The Rook 1 (October 2015)

The Rook #1

Seventies and eighties comic book sci-fi is some solid stuff. The Rook tries to tap into the genre to get some nostalgia points and it isn’t hard–artist Paul Gulacy drew a lot of good seventies and eighties sci-fi. The classics, if you would. And I’ll bet Steven Grant even wrote some of them.

Not sure if ROM counts.

Sci-fi in comics has gotten a whole lot more mainstream–especially in indie books–so what do returning giants Grant and Gulacy bring to the genre? It’s nearly camp. It nearly feels like a sci-fi comic from the early nineties because of all the references (“Quantum Leap,” “Back to the Future,” Time Machine actually playing a part of the plot), only the style is from a different era.

But then, The Rook is set in 2015, so Grant’s doing this nineties look at college life. You expect someone to call another kid a square for not drinking the spiked punch. And it doesn’t feel like camp in those moments, because Grant’s just not caring about his cast. They’re not as important as the gimmick. Only the gimmick’s not particularly good.

The Gulacy art carries it all, even after Gulacy starts rushing (somewhere in the second half of the issue). Gulacy has the chops to make the characters likable and sympathetic, even if their dialogue doesn’t give them any personality.

The plot’s amusing, the dialogue’s weak, the art’s good. The Rook isn’t the project Gulacy deserves, but he excels with what he’s got.

CREDITS

Writer, Steven Grant; artist, Paul Gulacy; colorist, Jesus Aburto; letterer, Nate Piekos; editors, Ian Tucker and Daniel Chabon; publisher, Dark Horse Comics.

3 Guns 2 (September 2013)

3Guns 02 rev

3 Guns ends with one of the more homoerotic scenes I can think of–brown-haired guy wet in a speedo and blond-haired guy (not wet in a speedo) facing off with some more of Grant’s macho man dialogue. You can actually hear “Macho Man” in your head during the scene.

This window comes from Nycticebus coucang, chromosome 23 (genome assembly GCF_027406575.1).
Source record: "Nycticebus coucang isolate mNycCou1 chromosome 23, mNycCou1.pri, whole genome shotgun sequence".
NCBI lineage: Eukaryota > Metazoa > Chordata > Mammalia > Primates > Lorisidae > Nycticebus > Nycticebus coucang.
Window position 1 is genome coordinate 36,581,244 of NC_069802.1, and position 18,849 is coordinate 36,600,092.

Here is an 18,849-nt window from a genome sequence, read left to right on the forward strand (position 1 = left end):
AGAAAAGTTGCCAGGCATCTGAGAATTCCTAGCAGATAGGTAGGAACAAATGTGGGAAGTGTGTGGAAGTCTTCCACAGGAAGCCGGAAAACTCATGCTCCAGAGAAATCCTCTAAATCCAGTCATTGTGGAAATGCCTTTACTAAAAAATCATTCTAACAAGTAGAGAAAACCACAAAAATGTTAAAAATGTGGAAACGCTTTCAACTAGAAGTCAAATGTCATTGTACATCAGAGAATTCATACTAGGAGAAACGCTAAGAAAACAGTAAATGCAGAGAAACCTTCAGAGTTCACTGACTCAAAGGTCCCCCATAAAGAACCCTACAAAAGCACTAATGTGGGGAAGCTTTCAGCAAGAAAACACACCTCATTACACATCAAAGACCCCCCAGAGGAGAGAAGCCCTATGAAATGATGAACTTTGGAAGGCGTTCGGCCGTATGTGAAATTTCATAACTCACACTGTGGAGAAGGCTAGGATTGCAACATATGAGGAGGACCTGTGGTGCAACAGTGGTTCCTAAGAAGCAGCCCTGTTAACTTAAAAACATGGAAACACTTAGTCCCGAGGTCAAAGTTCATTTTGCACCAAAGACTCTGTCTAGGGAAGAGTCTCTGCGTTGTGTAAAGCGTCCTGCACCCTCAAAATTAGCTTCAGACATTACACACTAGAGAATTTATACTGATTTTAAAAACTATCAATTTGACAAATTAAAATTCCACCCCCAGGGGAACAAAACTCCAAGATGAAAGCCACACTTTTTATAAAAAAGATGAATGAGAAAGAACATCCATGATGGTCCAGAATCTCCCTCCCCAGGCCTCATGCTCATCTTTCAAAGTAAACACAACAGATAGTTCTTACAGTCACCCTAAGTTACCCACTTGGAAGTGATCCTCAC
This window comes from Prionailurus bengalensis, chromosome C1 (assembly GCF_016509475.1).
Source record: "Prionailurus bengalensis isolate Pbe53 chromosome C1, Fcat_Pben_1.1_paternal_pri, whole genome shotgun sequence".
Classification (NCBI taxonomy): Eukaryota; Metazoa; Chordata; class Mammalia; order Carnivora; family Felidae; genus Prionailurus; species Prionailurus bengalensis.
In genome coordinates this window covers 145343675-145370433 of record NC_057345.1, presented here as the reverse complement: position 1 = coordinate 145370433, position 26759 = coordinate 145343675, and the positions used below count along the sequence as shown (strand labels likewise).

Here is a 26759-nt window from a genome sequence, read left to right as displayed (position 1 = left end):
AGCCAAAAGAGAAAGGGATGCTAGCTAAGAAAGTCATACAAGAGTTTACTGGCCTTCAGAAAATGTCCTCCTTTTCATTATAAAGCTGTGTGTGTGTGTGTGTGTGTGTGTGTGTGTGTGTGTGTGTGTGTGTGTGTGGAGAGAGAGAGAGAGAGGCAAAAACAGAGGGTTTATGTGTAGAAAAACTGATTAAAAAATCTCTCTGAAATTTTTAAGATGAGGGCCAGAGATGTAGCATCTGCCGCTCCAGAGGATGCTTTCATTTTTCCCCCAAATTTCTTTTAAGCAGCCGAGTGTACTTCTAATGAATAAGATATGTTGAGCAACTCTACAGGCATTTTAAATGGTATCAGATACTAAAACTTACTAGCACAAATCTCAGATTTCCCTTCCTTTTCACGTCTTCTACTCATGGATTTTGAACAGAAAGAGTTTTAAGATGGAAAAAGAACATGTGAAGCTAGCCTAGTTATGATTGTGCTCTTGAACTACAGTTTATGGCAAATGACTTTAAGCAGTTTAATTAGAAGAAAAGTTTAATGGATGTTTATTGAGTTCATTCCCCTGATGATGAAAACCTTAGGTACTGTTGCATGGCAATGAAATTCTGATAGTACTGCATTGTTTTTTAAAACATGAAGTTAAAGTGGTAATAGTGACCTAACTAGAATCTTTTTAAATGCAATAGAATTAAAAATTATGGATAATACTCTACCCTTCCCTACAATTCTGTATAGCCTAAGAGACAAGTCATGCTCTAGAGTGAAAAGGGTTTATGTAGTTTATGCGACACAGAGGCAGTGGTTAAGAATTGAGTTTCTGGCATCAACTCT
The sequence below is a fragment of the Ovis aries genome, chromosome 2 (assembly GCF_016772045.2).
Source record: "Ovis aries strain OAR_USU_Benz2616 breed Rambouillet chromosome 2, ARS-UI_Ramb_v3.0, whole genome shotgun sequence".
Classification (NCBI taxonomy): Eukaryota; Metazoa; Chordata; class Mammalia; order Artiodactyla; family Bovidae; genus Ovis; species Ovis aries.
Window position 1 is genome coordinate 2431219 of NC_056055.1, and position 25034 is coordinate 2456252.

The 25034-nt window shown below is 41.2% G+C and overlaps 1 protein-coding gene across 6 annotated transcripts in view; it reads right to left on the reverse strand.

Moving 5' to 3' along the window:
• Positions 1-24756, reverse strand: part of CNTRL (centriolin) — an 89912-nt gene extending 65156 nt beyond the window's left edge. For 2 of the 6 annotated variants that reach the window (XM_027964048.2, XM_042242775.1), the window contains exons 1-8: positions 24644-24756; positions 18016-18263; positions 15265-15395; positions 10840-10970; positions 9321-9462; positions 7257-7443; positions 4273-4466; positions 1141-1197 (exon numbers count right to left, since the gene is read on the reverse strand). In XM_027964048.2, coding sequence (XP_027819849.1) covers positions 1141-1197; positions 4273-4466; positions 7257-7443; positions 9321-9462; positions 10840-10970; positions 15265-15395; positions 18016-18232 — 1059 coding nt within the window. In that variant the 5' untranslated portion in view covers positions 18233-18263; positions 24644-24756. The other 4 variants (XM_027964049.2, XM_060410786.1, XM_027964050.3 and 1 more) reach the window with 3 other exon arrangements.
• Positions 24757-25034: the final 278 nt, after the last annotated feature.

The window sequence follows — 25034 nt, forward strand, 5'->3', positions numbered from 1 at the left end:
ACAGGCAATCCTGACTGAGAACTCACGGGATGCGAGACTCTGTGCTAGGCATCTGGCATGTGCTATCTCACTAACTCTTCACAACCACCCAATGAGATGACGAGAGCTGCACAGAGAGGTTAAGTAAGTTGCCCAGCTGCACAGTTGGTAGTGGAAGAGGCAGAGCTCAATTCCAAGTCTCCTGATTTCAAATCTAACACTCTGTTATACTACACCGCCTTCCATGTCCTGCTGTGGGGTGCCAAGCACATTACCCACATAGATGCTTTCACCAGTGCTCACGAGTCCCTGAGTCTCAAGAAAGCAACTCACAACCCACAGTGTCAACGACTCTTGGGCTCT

If only artist Laiso spent as much time on his perspective as he does on the brown-haired guy’s chest, 3 Guns might actually look professional. But he doesn’t.

Grant and Laiso don’t spend a lot of time on action, which kind of implies Laiso can’t draw it or Grant doesn’t want to write it. There are a lot of face-offs and interrupted action scenes and they all turn into long tough guy dialogue sequences.

But that last scene? If 3 Guns really were yaoi, it’d be so much more interesting than it is as crappy action.

CREDITS

Writer, Steven Grant; artist, Emilio Laiso; colorist, Gabriel Cassata; letterer, Ed Dukeshire; editors, Alex Galer and Eric Harburn; publisher, Boom! Studios.

3 Guns 1 (August 2013)

3guns 01 covera

It’s amazing how Steven Grant can write such atrocious, painfully tough dialogue but still plot out a good comic.

I can’t possibly recommend 3 Guns because the dialogue is so silly but the story beats are pretty dang good. Guy on the run is discovered, made to do a job for some bad guys, discovers his former bromance partner is working for the other bad guys, has to agree to the job with his bad guys then Grant reveals the girl is actually playing both sides.

It’d be great film noir if Grant weren’t trying to turn it into an episode of “Miami Vice.” The art, Emilio Laiso, is technically fine. It’s not particularly artistic or good, but it’s competent… It just looks like “Grand Theft Auto” cutscene illustrations. I assume it’s intentional.

3 Guns probably needs good editing, which it’ll never get. So instead of being neat, it’s pointless.

CREDITS

Writer, Steven Grant; artist, Emilio Laiso; colorist, Gabriel Cassata; letterer, Ed Dukeshire; editors, Alex Galer and Eric Harburn; publisher, Boom! Studios.

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